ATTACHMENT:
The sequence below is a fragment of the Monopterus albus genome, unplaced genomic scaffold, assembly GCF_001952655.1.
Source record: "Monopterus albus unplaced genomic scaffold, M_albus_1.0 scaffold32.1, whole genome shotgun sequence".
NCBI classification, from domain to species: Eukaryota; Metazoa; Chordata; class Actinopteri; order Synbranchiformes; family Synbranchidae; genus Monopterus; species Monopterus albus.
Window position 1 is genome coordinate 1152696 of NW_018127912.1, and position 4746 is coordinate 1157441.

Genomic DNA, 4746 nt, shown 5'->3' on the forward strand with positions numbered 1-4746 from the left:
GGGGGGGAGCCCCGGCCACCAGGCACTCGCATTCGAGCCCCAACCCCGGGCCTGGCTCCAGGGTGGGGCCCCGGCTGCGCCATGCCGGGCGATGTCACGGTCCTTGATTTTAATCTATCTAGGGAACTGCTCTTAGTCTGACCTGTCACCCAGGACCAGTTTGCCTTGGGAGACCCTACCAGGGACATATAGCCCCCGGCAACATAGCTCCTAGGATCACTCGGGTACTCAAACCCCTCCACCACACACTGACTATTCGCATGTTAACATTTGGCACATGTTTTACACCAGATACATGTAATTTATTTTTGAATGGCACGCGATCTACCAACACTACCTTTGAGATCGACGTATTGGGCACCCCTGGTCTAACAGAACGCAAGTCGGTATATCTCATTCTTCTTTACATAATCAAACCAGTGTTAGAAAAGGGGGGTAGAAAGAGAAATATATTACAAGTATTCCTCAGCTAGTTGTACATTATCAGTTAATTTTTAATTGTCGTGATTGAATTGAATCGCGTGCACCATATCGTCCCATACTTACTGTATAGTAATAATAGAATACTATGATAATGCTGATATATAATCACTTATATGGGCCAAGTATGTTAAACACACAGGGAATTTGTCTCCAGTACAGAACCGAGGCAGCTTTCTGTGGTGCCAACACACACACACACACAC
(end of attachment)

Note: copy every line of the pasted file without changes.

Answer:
The sequence below is a fragment of the Monopterus albus genome, unplaced genomic scaffold, assembly GCF_001952655.1.
Source record: "Monopterus albus unplaced genomic scaffold, M_albus_1.0 scaffold32.1, whole genome shotgun sequence".
NCBI classification, from domain to species: Eukaryota; Metazoa; Chordata; class Actinopteri; order Synbranchiformes; family Synbranchidae; genus Monopterus; species Monopterus albus.
Window position 1 is genome coordinate 1152696 of NW_018127912.1, and position 4746 is coordinate 1157441.

Genomic DNA, 4746 nt, shown 5'->3' on the forward strand with positions numbered 1-4746 from the left:
GGGGGGGAGCCCCGGCCACCAGGCACTCGCATTCGAGCCCCAACCCCGGGCCTGGCTCCAGGGTGGGGCCCCGGCTGCGCCATGCCGGGCGATGTCACGGTCCTTGATTTTAATCTATCTAGGGAACTGCTCTTAGTCTGACCTGTCACCCAGGACCAGTTTGCCTTGGGAGACCCTACCAGGGACATATAGCCCCCGGCAACATAGCTCCTAGGATCACTCGGGTACTCAAACCCCTCCACCACACACTGACTATTCGCATGTTAACATTTGGCACATGTTTTACACCAGATACATGTAATTTATTTTTGAATGGCACGCGATCTACCAACACTACCTTTGAGATCGACGTATTGGGCACCCCTGGTCTAACAGAACGCAAGTCGGTATATCTCATTCTTCTTTACATAATCAAACCAGTGTTAGAAAAGGGGGGTAGAAAGAGAAATATATTACAAGTATTCCTCAGCTAGTTGTACATTATCAGTTAATTTTTAATTGTCGTGATTGAATTGAATCGCGTGCACCATATCGTCCCATACTTACTGTATAGTAATAATAGAATACTATGATAATGCTGATATATAATCACTTATATGGGCCAAGTATGTTAAACACACAGGGAATTTGTCTCCAGTACAGAACCGAGGCAGCTTTCTGTGGTGCCAACACACACACACACACAC